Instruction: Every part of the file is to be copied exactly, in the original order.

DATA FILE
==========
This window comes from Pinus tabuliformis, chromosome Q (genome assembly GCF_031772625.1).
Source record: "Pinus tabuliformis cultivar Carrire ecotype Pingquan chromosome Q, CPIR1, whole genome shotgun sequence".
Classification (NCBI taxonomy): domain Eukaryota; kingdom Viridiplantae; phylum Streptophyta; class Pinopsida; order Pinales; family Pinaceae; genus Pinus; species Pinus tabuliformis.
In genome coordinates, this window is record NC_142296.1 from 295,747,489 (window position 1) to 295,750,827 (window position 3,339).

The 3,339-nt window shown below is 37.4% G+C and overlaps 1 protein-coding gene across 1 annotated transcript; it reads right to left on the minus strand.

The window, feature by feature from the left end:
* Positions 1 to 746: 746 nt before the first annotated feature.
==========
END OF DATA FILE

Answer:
This window comes from Pinus tabuliformis, chromosome Q (genome assembly GCF_031772625.1).
Source record: "Pinus tabuliformis cultivar Carrire ecotype Pingquan chromosome Q, CPIR1, whole genome shotgun sequence".
Classification (NCBI taxonomy): domain Eukaryota; kingdom Viridiplantae; phylum Streptophyta; class Pinopsida; order Pinales; family Pinaceae; genus Pinus; species Pinus tabuliformis.
In genome coordinates, this window is record NC_142296.1 from 295,747,489 (window position 1) to 295,750,827 (window position 3,339).

The 3,339-nt window shown below is 37.4% G+C and overlaps 1 protein-coding gene across 1 annotated transcript; it reads right to left on the minus strand.

The window, feature by feature from the left end:
* Positions 1 to 746: 746 nt before the first annotated feature.